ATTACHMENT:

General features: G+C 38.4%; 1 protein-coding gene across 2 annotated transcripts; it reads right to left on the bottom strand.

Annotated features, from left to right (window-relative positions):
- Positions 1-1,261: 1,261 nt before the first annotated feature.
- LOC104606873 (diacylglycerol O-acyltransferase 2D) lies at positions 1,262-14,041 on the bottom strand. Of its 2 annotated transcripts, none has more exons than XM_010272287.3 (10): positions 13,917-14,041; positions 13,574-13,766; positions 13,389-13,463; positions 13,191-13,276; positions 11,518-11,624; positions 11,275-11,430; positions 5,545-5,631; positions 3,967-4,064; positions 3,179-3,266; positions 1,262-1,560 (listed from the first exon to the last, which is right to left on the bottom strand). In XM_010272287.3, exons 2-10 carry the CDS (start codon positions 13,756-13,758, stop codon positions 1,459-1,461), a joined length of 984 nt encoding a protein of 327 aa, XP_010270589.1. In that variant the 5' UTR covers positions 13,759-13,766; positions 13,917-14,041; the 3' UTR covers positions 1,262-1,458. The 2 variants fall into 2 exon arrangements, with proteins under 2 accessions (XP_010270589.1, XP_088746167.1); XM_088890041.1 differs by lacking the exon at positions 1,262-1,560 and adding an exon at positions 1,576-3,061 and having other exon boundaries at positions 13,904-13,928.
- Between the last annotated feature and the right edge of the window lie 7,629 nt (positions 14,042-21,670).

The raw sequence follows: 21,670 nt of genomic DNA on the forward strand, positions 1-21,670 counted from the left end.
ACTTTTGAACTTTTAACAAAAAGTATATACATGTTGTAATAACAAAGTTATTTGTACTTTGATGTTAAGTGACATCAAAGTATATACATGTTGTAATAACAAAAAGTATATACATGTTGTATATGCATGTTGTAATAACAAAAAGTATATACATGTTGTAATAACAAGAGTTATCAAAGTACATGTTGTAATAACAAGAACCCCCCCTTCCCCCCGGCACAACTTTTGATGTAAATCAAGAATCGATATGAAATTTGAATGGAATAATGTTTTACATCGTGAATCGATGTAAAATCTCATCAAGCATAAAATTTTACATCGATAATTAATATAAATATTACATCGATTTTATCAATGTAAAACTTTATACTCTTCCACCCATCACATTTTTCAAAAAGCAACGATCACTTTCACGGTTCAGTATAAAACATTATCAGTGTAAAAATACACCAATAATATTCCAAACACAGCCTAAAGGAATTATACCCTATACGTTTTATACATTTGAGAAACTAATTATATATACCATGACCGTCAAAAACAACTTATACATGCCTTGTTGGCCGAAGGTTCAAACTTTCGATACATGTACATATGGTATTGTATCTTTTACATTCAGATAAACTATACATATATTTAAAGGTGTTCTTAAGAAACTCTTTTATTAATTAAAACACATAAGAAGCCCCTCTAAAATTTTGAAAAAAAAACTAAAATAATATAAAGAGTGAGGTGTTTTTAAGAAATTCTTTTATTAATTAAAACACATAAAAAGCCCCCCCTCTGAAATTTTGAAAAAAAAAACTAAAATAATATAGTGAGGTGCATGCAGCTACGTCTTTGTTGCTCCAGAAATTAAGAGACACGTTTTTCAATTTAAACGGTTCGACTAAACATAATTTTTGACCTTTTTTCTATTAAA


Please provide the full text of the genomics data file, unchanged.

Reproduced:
General features: G+C 38.4%; 1 protein-coding gene across 2 annotated transcripts; it reads right to left on the bottom strand.

Annotated features, from left to right (window-relative positions):
- Positions 1-1,261: 1,261 nt before the first annotated feature.
- LOC104606873 (diacylglycerol O-acyltransferase 2D) lies at positions 1,262-14,041 on the bottom strand. Of its 2 annotated transcripts, none has more exons than XM_010272287.3 (10): positions 13,917-14,041; positions 13,574-13,766; positions 13,389-13,463; positions 13,191-13,276; positions 11,518-11,624; positions 11,275-11,430; positions 5,545-5,631; positions 3,967-4,064; positions 3,179-3,266; positions 1,262-1,560 (listed from the first exon to the last, which is right to left on the bottom strand). In XM_010272287.3, exons 2-10 carry the CDS (start codon positions 13,756-13,758, stop codon positions 1,459-1,461), a joined length of 984 nt encoding a protein of 327 aa, XP_010270589.1. In that variant the 5' UTR covers positions 13,759-13,766; positions 13,917-14,041; the 3' UTR covers positions 1,262-1,458. The 2 variants fall into 2 exon arrangements, with proteins under 2 accessions (XP_010270589.1, XP_088746167.1); XM_088890041.1 differs by lacking the exon at positions 1,262-1,560 and adding an exon at positions 1,576-3,061 and having other exon boundaries at positions 13,904-13,928.
- Between the last annotated feature and the right edge of the window lie 7,629 nt (positions 14,042-21,670).

The raw sequence follows: 21,670 nt of genomic DNA on the forward strand, positions 1-21,670 counted from the left end.
ACTTTTGAACTTTTAACAAAAAGTATATACATGTTGTAATAACAAAGTTATTTGTACTTTGATGTTAAGTGACATCAAAGTATATACATGTTGTAATAACAAAAAGTATATACATGTTGTATATGCATGTTGTAATAACAAAAAGTATATACATGTTGTAATAACAAGAGTTATCAAAGTACATGTTGTAATAACAAGAACCCCCCCTTCCCCCCGGCACAACTTTTGATGTAAATCAAGAATCGATATGAAATTTGAATGGAATAATGTTTTACATCGTGAATCGATGTAAAATCTCATCAAGCATAAAATTTTACATCGATAATTAATATAAATATTACATCGATTTTATCAATGTAAAACTTTATACTCTTCCACCCATCACATTTTTCAAAAAGCAACGATCACTTTCACGGTTCAGTATAAAACATTATCAGTGTAAAAATACACCAATAATATTCCAAACACAGCCTAAAGGAATTATACCCTATACGTTTTATACATTTGAGAAACTAATTATATATACCATGACCGTCAAAAACAACTTATACATGCCTTGTTGGCCGAAGGTTCAAACTTTCGATACATGTACATATGGTATTGTATCTTTTACATTCAGATAAACTATACATATATTTAAAGGTGTTCTTAAGAAACTCTTTTATTAATTAAAACACATAAGAAGCCCCTCTAAAATTTTGAAAAAAAAACTAAAATAATATAAAGAGTGAGGTGTTTTTAAGAAATTCTTTTATTAATTAAAACACATAAAAAGCCCCCCCTCTGAAATTTTGAAAAAAAAAACTAAAATAATATAGTGAGGTGCATGCAGCTACGTCTTTGTTGCTCCAGAAATTAAGAGACACGTTTTTCAATTTAAACGGTTCGACTAAACATAATTTTTGACCTTTTTTCTATTAAA